Wednesday, September 20, 2017

Shardik - Shardik (Tzadik, 2017)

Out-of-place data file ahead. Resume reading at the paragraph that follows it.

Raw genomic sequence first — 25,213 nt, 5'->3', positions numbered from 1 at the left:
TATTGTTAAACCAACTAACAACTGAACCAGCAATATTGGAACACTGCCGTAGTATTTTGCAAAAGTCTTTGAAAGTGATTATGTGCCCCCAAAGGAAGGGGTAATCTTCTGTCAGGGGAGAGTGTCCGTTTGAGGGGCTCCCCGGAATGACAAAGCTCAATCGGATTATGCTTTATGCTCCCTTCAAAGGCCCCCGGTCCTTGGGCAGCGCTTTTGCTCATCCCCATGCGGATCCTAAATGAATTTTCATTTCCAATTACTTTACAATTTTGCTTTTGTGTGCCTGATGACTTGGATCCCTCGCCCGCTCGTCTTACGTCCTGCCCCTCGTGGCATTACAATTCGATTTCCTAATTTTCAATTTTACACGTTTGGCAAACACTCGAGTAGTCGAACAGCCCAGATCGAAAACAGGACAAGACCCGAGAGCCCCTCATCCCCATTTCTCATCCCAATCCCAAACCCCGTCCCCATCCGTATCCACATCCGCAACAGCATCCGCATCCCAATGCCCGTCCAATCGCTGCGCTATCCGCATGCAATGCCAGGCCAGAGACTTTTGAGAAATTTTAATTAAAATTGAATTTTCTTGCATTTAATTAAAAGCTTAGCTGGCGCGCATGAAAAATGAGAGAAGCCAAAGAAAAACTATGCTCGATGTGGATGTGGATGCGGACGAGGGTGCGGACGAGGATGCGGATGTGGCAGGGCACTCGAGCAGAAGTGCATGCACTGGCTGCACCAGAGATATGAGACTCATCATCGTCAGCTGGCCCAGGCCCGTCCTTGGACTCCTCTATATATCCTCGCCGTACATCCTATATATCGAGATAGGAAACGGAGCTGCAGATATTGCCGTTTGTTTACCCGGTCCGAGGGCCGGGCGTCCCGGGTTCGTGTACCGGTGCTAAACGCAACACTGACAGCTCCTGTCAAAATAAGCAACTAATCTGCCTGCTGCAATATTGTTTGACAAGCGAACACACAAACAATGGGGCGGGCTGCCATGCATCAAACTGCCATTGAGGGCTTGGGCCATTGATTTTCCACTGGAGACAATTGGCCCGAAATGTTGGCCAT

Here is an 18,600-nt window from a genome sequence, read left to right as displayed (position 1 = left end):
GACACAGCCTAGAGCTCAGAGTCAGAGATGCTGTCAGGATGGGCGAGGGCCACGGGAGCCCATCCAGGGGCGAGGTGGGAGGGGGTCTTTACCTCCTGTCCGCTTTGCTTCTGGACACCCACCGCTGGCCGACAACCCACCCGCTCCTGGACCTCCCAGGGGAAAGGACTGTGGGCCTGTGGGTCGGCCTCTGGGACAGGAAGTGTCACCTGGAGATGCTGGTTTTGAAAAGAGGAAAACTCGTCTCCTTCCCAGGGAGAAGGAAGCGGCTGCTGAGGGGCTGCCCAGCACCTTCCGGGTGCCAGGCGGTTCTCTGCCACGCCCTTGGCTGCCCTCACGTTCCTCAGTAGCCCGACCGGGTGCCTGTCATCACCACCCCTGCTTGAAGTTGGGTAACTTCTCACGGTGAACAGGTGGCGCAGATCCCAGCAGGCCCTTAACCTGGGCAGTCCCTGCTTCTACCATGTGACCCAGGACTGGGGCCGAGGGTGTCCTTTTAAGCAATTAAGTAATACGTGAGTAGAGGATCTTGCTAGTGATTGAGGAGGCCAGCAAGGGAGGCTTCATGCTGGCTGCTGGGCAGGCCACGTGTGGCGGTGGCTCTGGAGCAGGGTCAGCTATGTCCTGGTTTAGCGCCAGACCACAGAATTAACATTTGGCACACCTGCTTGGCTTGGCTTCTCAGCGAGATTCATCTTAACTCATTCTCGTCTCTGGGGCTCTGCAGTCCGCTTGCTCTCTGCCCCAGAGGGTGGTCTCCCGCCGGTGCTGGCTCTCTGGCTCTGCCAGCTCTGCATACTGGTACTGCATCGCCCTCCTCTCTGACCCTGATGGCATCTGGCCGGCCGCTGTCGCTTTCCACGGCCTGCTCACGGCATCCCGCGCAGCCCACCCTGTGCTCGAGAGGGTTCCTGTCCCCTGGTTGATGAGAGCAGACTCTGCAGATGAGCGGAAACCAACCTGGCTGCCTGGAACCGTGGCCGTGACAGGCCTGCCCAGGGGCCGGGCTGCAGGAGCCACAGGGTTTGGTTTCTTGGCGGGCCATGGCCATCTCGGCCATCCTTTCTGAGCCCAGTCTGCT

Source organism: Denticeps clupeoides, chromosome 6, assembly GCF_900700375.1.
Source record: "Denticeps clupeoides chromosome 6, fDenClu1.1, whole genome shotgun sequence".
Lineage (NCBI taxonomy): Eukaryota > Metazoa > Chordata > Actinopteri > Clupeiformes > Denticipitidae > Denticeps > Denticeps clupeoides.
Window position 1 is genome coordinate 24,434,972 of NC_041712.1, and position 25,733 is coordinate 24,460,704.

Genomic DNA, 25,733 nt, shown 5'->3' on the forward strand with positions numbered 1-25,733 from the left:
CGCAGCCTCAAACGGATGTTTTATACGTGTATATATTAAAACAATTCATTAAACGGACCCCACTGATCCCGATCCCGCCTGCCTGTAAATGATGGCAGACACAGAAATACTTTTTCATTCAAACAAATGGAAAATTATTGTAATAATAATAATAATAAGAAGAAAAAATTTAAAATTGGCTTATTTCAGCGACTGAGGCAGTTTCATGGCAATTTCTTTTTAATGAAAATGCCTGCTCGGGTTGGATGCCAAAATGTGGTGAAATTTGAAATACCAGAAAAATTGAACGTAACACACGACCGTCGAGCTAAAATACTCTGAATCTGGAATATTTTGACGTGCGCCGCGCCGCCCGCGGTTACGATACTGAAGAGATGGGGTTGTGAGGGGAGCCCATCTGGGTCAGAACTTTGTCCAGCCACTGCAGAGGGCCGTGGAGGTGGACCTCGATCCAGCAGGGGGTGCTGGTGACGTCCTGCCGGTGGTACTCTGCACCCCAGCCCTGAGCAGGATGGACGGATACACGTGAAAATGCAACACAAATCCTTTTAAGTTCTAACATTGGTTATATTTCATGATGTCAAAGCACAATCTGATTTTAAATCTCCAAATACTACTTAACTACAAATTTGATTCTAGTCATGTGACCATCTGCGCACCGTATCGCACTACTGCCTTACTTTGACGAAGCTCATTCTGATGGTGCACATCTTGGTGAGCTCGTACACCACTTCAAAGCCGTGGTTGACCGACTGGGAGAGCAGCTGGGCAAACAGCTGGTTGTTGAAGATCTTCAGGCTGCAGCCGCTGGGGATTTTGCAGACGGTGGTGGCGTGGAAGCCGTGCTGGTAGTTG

Shardik is an exciting new extreme jazz/post-rock group made up of Matt Buckley on drums and percussion, Matt Hollenberg on guitar and Nick Shellenberger on bass and synthesizers. Hollenberg also plays in the powerful jazz fusion group Simulacrum and like that group, this trio melds avant-garde jazz, speed metal and haunting ambiance into a brash and potent combination. Hollenberg is the primary composer of these intricate songs and leads this power trio in a very successful manner. "It Is What It Isn't" opens the album with some scalding electric guitar and rumbling bass over chopping and rolling drums. They stretch out and develop a complex rhythm that suits the volume and dynamics of the performance. Choppy riffs and figures abound before opening an eye wall into a calmer and more spacious flavor of music. Subtle synth and guitar glide into sight before the group recovers to a driving conclusion. They absolutely blow the doors off of "Inner Dimensions" sounding like a post-modern Mahavishnu Orchestra, with the torrid collective improvisation leading to the introduction of choppy, sharp riffs that cut deeply, interspersed with moments of uneasy calm. "Faustian Bargain" works sharp angles into the music, with the start-stop nature of the music giving things an edge, while the pacing and rhythm appears to unfold gradually. "Past Lives" develops a cool almost surf music theme, before blasting that out of the water with heavy slabs of guitar and pummelling drums, while there is a lighter feel to "The Great Attractor" which skips gingerly around the theme before they open up with some nice elastic bass and nearly swinging drums. "No Arrival" kicks things back into gear with turbocharged guitar and drums that interweave pockets of near silence which are used to frame the 'fire in the hole' blasting sections. The trio puts things over the top on "Vorga T:1339" with scalding guitar, playing fast interchanging sub-themes, like something you would hear on the Naked City album, cutting and juking like an unstoppable force. They use abrupt and jagged rhythms with a brutal attack, and deep imagination. The concluding "La Douleur Exquise" opens with an unexpected jazzy, cinematic feel, with spacey synth added for color, and the group forming a tight narrative. They switch gears suddenly and return to the loud and primal energetic setting which is their bread and butter while riding the dynamic nature of the track to its conclusion. While much of this album is contains blasts of raw power, there is subtlety to be found in passages throughout the record. The group is far from a one trick pony and makes a very impressive statement throughout the album. Shardik - amazon.com

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